This Man Is Telling You What To Think

There’s nothing we like more than taking potshots at critics who (unlike us) are actually being paid to waffle on about topics they barely understand. But today’s target – Ben Pobjie, who recently took over The Age’s ‘Couch Life’ column in the Saturday A2 supplement – provides a slightly more difficult target than the usual Hey Hey defenders and Chris Lilley worshippers. That’s because his column “How to kill a mockumentary” (16/10/10) starts off with a semi-reasonable point: if you’re making fun of something, you want to make sure you do an accurate job of it.

Actually, he doesn’t start off with that – he starts off talking about The Office and bam! There’s a shit joke about how he’s required “by law” to say all American sitcom remakes aren’t a patch on the British originals, which might have been funny if most television critics who actually watch television on a regular basis seem to agree that the US Office is / has been at least as good as the UK version, albeit in a different (funnier) fashion.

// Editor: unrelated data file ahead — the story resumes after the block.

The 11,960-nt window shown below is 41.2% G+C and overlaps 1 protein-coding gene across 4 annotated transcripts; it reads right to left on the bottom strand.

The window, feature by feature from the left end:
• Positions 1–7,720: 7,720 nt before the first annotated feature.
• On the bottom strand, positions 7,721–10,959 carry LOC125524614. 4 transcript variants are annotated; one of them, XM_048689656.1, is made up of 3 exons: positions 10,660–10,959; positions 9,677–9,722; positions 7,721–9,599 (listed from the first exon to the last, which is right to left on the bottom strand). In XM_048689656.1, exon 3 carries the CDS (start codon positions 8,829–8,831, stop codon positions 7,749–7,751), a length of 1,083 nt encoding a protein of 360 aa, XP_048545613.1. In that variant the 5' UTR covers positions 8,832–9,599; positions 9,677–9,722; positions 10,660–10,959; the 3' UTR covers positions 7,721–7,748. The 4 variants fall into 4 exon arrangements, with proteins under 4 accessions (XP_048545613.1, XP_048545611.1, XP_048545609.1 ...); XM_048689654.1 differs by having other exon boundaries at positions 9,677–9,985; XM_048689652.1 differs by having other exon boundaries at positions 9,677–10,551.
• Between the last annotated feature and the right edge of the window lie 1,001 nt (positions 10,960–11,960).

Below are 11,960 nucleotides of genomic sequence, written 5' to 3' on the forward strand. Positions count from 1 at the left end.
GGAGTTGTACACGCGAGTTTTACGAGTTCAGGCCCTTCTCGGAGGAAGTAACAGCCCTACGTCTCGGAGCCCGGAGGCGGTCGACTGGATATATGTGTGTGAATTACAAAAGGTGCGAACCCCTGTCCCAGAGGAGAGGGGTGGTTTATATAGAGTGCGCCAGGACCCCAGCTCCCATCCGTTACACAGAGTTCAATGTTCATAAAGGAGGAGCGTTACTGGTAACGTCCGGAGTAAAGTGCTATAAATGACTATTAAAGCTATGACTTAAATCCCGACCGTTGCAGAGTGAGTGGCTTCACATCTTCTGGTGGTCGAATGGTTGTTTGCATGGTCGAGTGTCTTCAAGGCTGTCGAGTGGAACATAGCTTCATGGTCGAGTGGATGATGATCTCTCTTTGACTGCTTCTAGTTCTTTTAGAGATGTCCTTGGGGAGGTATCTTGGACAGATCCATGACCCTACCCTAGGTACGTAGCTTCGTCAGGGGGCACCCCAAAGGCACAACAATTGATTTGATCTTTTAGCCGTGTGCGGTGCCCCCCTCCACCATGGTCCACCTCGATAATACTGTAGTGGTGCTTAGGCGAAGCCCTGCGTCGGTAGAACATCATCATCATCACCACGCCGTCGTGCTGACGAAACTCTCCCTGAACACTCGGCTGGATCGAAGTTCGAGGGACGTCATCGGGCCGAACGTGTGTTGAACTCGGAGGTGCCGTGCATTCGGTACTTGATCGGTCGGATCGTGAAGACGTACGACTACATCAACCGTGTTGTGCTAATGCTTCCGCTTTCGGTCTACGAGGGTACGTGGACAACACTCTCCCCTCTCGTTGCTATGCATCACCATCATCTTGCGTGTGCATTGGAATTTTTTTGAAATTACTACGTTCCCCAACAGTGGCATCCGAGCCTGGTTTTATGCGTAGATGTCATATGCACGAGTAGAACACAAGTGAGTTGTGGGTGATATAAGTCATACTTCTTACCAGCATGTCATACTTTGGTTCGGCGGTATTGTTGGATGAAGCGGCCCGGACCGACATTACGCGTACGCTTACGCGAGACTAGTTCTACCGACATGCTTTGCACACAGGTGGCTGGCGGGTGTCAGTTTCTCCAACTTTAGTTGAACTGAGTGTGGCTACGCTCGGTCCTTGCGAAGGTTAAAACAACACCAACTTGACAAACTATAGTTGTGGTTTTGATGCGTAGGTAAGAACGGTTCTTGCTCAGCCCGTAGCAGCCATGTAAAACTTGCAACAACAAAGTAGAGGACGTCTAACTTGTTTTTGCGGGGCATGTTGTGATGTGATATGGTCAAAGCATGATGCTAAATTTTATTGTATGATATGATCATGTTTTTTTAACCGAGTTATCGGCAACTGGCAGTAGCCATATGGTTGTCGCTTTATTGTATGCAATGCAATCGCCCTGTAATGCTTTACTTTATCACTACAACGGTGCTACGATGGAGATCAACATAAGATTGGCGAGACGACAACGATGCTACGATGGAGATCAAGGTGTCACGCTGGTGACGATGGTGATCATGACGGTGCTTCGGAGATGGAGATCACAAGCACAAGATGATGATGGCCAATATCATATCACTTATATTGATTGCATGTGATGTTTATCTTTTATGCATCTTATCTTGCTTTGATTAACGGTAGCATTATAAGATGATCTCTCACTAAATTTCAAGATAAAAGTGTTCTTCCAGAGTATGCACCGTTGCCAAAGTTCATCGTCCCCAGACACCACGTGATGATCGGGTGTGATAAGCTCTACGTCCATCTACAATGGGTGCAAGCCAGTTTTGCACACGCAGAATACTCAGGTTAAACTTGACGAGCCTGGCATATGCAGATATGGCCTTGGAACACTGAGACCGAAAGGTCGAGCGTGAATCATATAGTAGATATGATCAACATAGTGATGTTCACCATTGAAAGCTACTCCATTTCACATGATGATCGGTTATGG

Then he digs an even bigger hole for himself by saying “the great thing about the British Office was that it really committed to the comedy doco concept”. Really? That was the great thing about the show – that it focused all twelve episodes and two specials first and foremost on sticking firmly to the idea of the television documentary? That “it was like a real documentary, only funny”? Which, by the way, is the kind of thing someone who’s never actually watched a documentary might think – and even then they’d probably be smart enough not to say it out loud in case, you know, the director of Anvil: The Story of Anvil or Metallica: Some Kind of Monster happened to be walking by.